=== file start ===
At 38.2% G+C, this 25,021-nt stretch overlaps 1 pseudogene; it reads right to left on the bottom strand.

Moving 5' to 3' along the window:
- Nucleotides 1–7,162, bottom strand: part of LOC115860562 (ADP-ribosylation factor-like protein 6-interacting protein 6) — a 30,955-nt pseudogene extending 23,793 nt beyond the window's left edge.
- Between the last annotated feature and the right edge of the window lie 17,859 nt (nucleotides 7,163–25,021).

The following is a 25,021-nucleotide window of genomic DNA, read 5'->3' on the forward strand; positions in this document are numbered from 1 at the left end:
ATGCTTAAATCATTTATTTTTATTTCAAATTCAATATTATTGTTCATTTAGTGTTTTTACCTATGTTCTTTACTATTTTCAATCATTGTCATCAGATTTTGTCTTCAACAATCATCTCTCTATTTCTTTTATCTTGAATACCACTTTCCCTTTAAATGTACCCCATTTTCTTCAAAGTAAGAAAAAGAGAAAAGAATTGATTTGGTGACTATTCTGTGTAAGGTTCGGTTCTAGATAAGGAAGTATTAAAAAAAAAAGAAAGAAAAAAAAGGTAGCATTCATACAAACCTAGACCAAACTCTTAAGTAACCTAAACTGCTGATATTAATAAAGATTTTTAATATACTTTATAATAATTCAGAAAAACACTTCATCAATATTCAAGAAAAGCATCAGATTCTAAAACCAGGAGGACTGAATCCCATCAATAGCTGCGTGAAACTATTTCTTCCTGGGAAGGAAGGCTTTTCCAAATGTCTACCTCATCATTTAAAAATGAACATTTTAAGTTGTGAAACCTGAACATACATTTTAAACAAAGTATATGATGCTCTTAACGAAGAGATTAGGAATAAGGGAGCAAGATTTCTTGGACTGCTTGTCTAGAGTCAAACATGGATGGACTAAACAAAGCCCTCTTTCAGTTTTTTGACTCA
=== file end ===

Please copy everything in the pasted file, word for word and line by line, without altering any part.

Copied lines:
At 38.2% G+C, this 25,021-nt stretch overlaps 1 pseudogene; it reads right to left on the bottom strand.

Moving 5' to 3' along the window:
- Nucleotides 1–7,162, bottom strand: part of LOC115860562 (ADP-ribosylation factor-like protein 6-interacting protein 6) — a 30,955-nt pseudogene extending 23,793 nt beyond the window's left edge.
- Between the last annotated feature and the right edge of the window lie 17,859 nt (nucleotides 7,163–25,021).

The following is a 25,021-nucleotide window of genomic DNA, read 5'->3' on the forward strand; positions in this document are numbered from 1 at the left end:
ATGCTTAAATCATTTATTTTTATTTCAAATTCAATATTATTGTTCATTTAGTGTTTTTACCTATGTTCTTTACTATTTTCAATCATTGTCATCAGATTTTGTCTTCAACAATCATCTCTCTATTTCTTTTATCTTGAATACCACTTTCCCTTTAAATGTACCCCATTTTCTTCAAAGTAAGAAAAAGAGAAAAGAATTGATTTGGTGACTATTCTGTGTAAGGTTCGGTTCTAGATAAGGAAGTATTAAAAAAAAAAGAAAGAAAAAAAAGGTAGCATTCATACAAACCTAGACCAAACTCTTAAGTAACCTAAACTGCTGATATTAATAAAGATTTTTAATATACTTTATAATAATTCAGAAAAACACTTCATCAATATTCAAGAAAAGCATCAGATTCTAAAACCAGGAGGACTGAATCCCATCAATAGCTGCGTGAAACTATTTCTTCCTGGGAAGGAAGGCTTTTCCAAATGTCTACCTCATCATTTAAAAATGAACATTTTAAGTTGTGAAACCTGAACATACATTTTAAACAAAGTATATGATGCTCTTAACGAAGAGATTAGGAATAAGGGAGCAAGATTTCTTGGACTGCTTGTCTAGAGTCAAACATGGATGGACTAAACAAAGCCCTCTTTCAGTTTTTTGACTCA